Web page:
According to Wiehl, the government made such low appraisals because “they brought in Federal Land Bank people from clear out of the state, like Montana or elsewhere. They didn’t understand the valley or fruit, and they didn’t think much of the valley.” With the help of Wiehl, many of the farmers were able to get their property reappraised and settle with the government for greater compensation out of court. General Groves’ Officer-In-Charge at Hanford, Colonel Franklin T. Matthias, realized settling outside of court would save time, which was more pressing than money during the war.
Native American Tribes Seek Visitation Rights
While farmers and other local residents received at least some compensation, the Native American tribes, who frequented the area for fishing, hunting, and ceremonial purposes, received no compensation. Native Americans were the first known inhabitants of the Columbia Basin, an ideal spot for salmon fishing, hunting, and living. During the wintertime, the Confederated Tribes of the Umatilla Indian Reservation, the Confederated Tribes and Bands of the Yakama Nation, and the Nez Perce Tribe lived in the Columbia Basin, while the Wanapum Tribe lived there year-round.
Russell Jim, a member of the Yakama people and head of the Confederate Tribes and Bands of the Yakama Nation, told the Atomic Heritage Foundation in an interview that his people “lived in harmony with the area, with the river, with all of the environment. All the natural foods and medicines were quite abundant.” The Yakama previously used Hanford and the Columbia Basin area for their wintering grounds.
Similar to the views of farmers in the area, Russell Jim explained how he imagined Manhattan Project leaders saw the area: “The area was an isolated wasteland, and the people were expendable. And that was in writing. And therefore the Manhattan Project was justified here, and everyone was moved out, including the Yakama Nation people.” With the government’s requisition of the land for the Manhattan Project, the Wanapum tribe who lived on the land permanently were forced to resettle in Priest Rapids.
Although they received no compensation for the land, the tribes were given visitation rights that allowed them to camp, hunt or fish in the Hanford area. Wanapum Chief Johnny Buck met with Colonel Matthias to negotiate his tribe’s rights. In an interview with S. L. Sanger, Matthias remembered telling Buck that he would “arrange to take your people up to the White Bluffs island every morning by truck to do your fishing. We’ll bring you back by night or in some cases maybe you can stay there overnight.”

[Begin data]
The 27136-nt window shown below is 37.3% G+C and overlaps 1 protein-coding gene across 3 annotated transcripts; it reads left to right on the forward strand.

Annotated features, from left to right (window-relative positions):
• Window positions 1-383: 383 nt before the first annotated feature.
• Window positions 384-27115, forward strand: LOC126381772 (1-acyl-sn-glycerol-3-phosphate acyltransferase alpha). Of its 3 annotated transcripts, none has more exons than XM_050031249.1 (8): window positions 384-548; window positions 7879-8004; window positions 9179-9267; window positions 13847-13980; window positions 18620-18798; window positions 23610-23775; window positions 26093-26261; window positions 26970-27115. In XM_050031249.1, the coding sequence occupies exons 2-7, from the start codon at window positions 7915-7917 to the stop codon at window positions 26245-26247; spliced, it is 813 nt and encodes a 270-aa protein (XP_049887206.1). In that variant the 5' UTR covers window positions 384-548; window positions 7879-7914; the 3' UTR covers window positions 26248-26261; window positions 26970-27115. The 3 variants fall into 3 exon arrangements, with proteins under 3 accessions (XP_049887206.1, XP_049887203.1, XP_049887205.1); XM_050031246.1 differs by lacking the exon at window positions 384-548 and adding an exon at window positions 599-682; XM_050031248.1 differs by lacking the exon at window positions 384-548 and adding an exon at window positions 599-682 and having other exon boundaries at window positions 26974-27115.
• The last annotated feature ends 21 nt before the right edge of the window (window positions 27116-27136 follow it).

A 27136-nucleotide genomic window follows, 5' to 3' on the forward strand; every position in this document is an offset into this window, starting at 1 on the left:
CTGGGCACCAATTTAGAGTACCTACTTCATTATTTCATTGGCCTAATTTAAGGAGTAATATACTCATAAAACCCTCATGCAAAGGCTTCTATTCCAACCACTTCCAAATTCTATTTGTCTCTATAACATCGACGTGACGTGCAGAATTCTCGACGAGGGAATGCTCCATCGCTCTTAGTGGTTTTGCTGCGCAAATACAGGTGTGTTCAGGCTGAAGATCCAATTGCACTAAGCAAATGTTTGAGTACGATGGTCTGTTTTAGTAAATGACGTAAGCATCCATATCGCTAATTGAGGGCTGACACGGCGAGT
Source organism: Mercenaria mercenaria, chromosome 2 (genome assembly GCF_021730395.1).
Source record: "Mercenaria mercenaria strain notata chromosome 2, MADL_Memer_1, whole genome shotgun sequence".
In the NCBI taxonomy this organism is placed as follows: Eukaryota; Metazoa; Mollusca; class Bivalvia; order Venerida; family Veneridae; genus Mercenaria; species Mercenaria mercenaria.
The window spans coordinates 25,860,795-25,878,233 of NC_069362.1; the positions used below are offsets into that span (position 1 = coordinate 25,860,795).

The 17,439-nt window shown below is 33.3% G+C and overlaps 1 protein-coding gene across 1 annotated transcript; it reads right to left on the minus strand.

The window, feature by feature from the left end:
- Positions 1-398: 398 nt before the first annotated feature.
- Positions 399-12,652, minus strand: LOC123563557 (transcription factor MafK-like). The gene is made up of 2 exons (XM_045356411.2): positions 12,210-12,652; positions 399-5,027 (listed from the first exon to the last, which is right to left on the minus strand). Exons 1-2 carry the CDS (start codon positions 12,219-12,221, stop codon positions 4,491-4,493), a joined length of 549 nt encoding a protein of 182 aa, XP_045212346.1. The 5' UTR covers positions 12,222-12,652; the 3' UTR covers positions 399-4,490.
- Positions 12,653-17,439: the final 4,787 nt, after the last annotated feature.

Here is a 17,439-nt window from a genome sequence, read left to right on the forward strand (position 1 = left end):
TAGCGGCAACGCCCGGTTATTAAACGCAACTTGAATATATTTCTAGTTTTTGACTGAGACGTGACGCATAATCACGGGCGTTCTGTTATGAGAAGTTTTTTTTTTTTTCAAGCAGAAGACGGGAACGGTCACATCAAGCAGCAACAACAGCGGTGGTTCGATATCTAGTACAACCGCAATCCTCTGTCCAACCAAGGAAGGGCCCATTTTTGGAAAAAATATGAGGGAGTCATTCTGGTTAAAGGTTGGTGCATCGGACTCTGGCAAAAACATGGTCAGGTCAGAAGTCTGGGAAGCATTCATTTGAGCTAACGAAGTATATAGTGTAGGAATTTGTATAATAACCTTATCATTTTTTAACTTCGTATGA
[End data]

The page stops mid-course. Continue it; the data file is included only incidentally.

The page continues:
Issues with this arrangement soon arose. According to Atomic Spaces: Living on the Manhattan Project, Buck sent a letter to Matthias to “detailing the Manhattan District’s failures” in the winter of 1943 (Hales, p. 205). The result was a meeting at the Wanapum’s Spring Festival on April 2, 1944. In an agreement with Buck, Colonel Matthias arranged for a series of passes to be issued to the tribe (Hales, p. 205). Later, in the 1957 case Satiacum v. Washington (314 P.2d 400), the Washington Supreme Court ruled that the State must recognize Native American fishing rights (Murphree, ed., 1210).
Legacy of Displacement
Besides having to relocate, local residents experienced environmental and emotional repercussions. Visiting his family’s farmland years later, Grisham was grim: “You don’t see very much right now. You see a lot of cheat grass.” This sight was a sharp contrast to sixty years previously when there were fruit orchards and crops growing on the farm.
During World War II, soldiers and civilians made many sacrifices. In the case of the residents of Hanford, they gave up their homes and land for construction of Manhattan Project facilities. Gabriel Bohnee, who works for the Nez Perce’s Environmental Restoration and Waste Management Office, addresses the long-term impact: “The environment was sacrificed in the name of global power.”
When asked about his feelings on being displaced from his Hanford home, Grisham expressed disappointment rather than bitterness. Rather than question the importance of the Manhattan Project, Grisham found issue with how the Manhattan Project took over his community. His disappointment stemmed from feeling that he and his family were unfairly harmed in the urgency of the construction process.
Interpreting the History
On November 10, 2015, the National Park Service (NPS) and the Department of Energy (DOE) signed an agreement that officially established the Manhattan Project National Historical Park with units at Oak Ridge, TN, Hanford, WA, and Los Alamos, NM. The agreement provided a division of roles in managing the new park. The NPS is the “storyteller” responsible for interpreting the Manhattan Project while DOE must maintain its properties that are part of the park.
After convening meetings with scholars and the public, NPS published four major interpretive themes for the park. The first theme highlights displacement: “The “secret cities” created by the Manhattan Project, and the sacrifice and displacement connected to them, exemplified this massive wartime effort demonstrating remarkable opportunities to reflect on the extraordinary lengths to which people and nations go to protect their futures.”
Through personal accounts, visitors can gain insight into the Manhattan Project’s impact on the agricultural settlers who lost their homes, farms, and communities along the Columbia River and the Native Americans who lost access to their camping, hunting, fishing and sacred lands. Below is a list of people who were displaced from the Hanford reservation who shared their perspectives.
The Atomic Heritage Foundation’s “Ranger in Your Pocket” program on “Hanford’s Pioneers” includes first-hand accounts from displaced families and members of Native American Tribes at Hanford. Click here to watch the program.
For more information about visiting the Manhattan Project National Historical Park, please click here.
List of Oral Histories
- Gabriel Bohnee
- Paula and Ludwig Bruggemann
- Frank Buck
- Rex Buck
- Walt Grisham
- Annette Heriford
- Kathleen Hitchock
- Russel Jim
- Colonel Franklin T. Matthias
- C. Marc Miller
- Veronica Taylor
- Lloyd Wiehl